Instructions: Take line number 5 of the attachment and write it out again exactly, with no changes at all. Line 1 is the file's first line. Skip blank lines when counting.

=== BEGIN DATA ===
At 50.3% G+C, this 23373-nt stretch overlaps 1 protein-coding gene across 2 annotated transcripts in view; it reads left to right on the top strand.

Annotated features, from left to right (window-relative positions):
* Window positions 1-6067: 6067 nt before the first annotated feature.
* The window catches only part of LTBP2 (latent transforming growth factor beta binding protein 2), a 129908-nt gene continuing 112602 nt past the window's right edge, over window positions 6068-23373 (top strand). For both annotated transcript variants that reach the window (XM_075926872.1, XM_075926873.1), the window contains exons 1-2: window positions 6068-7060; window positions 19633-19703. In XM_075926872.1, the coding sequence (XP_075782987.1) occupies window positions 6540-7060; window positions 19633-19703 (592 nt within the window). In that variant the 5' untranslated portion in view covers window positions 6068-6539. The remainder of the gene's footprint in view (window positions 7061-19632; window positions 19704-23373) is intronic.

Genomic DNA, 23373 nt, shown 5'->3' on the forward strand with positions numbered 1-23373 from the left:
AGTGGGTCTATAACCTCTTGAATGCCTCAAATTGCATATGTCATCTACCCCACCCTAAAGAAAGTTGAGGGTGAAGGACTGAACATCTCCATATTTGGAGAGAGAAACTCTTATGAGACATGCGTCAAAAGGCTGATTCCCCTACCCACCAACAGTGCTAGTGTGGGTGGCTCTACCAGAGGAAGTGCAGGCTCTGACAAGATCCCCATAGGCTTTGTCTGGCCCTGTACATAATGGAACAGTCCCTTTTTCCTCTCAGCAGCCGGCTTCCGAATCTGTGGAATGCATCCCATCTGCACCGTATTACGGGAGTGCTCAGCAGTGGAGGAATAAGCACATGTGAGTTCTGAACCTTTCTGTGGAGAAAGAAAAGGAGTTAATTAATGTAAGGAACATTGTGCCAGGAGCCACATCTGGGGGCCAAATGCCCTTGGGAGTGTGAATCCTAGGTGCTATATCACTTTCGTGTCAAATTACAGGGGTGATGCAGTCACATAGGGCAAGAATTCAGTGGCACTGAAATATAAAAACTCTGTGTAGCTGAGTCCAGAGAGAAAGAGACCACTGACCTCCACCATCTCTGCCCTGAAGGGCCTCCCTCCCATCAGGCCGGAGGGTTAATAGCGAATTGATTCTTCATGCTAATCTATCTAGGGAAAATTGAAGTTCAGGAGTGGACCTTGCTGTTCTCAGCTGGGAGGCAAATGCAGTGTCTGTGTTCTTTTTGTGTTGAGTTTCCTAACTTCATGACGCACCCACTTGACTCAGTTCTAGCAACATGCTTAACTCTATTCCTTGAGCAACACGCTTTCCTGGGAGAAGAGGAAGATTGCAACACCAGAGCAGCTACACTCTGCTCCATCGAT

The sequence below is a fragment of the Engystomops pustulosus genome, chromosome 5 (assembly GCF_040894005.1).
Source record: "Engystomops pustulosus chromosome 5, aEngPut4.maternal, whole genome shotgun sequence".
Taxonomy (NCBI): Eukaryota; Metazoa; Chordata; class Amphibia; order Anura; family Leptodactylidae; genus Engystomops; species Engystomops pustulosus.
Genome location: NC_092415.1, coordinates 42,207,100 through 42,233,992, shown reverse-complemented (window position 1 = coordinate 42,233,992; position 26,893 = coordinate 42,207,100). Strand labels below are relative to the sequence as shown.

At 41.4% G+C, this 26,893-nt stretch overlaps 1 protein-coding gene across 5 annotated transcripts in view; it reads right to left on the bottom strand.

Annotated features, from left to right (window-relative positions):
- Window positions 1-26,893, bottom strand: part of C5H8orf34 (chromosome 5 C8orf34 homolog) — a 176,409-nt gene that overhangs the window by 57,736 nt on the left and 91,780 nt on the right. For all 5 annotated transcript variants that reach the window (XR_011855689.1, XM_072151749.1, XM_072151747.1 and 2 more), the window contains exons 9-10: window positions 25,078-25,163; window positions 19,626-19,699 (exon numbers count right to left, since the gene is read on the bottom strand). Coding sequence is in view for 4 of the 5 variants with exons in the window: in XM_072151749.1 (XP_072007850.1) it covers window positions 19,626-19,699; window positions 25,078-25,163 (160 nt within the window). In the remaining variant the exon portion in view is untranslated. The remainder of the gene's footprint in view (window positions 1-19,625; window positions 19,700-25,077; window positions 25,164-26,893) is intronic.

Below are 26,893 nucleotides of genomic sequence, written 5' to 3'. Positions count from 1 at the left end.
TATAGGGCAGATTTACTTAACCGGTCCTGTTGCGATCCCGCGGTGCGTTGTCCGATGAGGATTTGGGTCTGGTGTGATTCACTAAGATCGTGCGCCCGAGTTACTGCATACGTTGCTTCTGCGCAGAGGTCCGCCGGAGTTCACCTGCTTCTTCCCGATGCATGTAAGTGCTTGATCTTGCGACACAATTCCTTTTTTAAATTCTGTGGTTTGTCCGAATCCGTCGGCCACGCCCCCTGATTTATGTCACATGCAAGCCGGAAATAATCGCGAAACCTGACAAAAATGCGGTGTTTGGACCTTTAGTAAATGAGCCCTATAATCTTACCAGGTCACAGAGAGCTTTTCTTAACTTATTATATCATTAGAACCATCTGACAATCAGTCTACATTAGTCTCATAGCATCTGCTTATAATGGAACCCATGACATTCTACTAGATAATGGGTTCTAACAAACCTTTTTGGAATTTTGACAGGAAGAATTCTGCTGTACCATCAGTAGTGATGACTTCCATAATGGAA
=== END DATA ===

Genomic DNA, 23373 nt, shown 5'->3' on the forward strand with positions numbered 1-23373 from the left: